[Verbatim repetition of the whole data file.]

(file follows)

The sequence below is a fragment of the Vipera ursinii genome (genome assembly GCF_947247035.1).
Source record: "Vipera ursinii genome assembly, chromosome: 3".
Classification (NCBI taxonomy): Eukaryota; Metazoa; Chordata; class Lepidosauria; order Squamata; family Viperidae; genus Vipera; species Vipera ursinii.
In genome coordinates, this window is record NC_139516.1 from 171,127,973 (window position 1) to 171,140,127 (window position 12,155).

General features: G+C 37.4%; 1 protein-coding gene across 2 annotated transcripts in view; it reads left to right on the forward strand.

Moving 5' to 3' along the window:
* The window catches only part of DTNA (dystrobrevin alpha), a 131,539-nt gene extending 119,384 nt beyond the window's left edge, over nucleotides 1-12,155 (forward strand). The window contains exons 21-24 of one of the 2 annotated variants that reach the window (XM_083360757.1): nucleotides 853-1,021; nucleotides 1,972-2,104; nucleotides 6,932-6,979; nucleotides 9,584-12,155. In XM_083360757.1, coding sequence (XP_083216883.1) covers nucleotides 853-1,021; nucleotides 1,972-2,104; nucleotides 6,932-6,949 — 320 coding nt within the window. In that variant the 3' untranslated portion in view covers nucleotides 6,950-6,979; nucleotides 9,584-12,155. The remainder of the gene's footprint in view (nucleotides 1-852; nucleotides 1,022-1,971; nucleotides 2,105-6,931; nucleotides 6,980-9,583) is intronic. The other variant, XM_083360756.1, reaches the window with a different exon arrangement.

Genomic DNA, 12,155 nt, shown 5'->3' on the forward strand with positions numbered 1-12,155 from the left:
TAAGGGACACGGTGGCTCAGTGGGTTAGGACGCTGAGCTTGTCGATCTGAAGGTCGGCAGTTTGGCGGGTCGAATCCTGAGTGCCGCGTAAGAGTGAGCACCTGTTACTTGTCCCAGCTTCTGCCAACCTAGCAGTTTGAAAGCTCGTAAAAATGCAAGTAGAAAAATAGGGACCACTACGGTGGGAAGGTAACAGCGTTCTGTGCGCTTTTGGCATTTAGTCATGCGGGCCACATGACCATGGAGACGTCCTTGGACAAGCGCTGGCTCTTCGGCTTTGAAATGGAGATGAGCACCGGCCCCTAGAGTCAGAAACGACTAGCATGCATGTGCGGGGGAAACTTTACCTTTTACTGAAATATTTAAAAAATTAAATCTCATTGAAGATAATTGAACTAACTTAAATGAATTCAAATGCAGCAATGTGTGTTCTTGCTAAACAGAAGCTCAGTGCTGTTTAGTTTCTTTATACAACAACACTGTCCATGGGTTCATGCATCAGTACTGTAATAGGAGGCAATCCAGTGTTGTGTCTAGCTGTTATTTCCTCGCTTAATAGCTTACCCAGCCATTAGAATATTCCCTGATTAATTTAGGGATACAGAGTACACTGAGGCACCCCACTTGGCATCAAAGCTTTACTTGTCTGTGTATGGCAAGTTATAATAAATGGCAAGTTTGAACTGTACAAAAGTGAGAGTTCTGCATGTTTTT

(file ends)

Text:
The sequence below is a fragment of the Vipera ursinii genome (genome assembly GCF_947247035.1).
Source record: "Vipera ursinii genome assembly, chromosome: 3".
Classification (NCBI taxonomy): Eukaryota; Metazoa; Chordata; class Lepidosauria; order Squamata; family Viperidae; genus Vipera; species Vipera ursinii.
In genome coordinates, this window is record NC_139516.1 from 171,127,973 (window position 1) to 171,140,127 (window position 12,155).

General features: G+C 37.4%; 1 protein-coding gene across 2 annotated transcripts in view; it reads left to right on the forward strand.

Moving 5' to 3' along the window:
* The window catches only part of DTNA (dystrobrevin alpha), a 131,539-nt gene extending 119,384 nt beyond the window's left edge, over nucleotides 1-12,155 (forward strand). The window contains exons 21-24 of one of the 2 annotated variants that reach the window (XM_083360757.1): nucleotides 853-1,021; nucleotides 1,972-2,104; nucleotides 6,932-6,979; nucleotides 9,584-12,155. In XM_083360757.1, coding sequence (XP_083216883.1) covers nucleotides 853-1,021; nucleotides 1,972-2,104; nucleotides 6,932-6,949 — 320 coding nt within the window. In that variant the 3' untranslated portion in view covers nucleotides 6,950-6,979; nucleotides 9,584-12,155. The remainder of the gene's footprint in view (nucleotides 1-852; nucleotides 1,022-1,971; nucleotides 2,105-6,931; nucleotides 6,980-9,583) is intronic. The other variant, XM_083360756.1, reaches the window with a different exon arrangement.

Genomic DNA, 12,155 nt, shown 5'->3' on the forward strand with positions numbered 1-12,155 from the left:
TAAGGGACACGGTGGCTCAGTGGGTTAGGACGCTGAGCTTGTCGATCTGAAGGTCGGCAGTTTGGCGGGTCGAATCCTGAGTGCCGCGTAAGAGTGAGCACCTGTTACTTGTCCCAGCTTCTGCCAACCTAGCAGTTTGAAAGCTCGTAAAAATGCAAGTAGAAAAATAGGGACCACTACGGTGGGAAGGTAACAGCGTTCTGTGCGCTTTTGGCATTTAGTCATGCGGGCCACATGACCATGGAGACGTCCTTGGACAAGCGCTGGCTCTTCGGCTTTGAAATGGAGATGAGCACCGGCCCCTAGAGTCAGAAACGACTAGCATGCATGTGCGGGGGAAACTTTACCTTTTACTGAAATATTTAAAAAATTAAATCTCATTGAAGATAATTGAACTAACTTAAATGAATTCAAATGCAGCAATGTGTGTTCTTGCTAAACAGAAGCTCAGTGCTGTTTAGTTTCTTTATACAACAACACTGTCCATGGGTTCATGCATCAGTACTGTAATAGGAGGCAATCCAGTGTTGTGTCTAGCTGTTATTTCCTCGCTTAATAGCTTACCCAGCCATTAGAATATTCCCTGATTAATTTAGGGATACAGAGTACACTGAGGCACCCCACTTGGCATCAAAGCTTTACTTGTCTGTGTATGGCAAGTTATAATAAATGGCAAGTTTGAACTGTACAAAAGTGAGAGTTCTGCATGTTTTT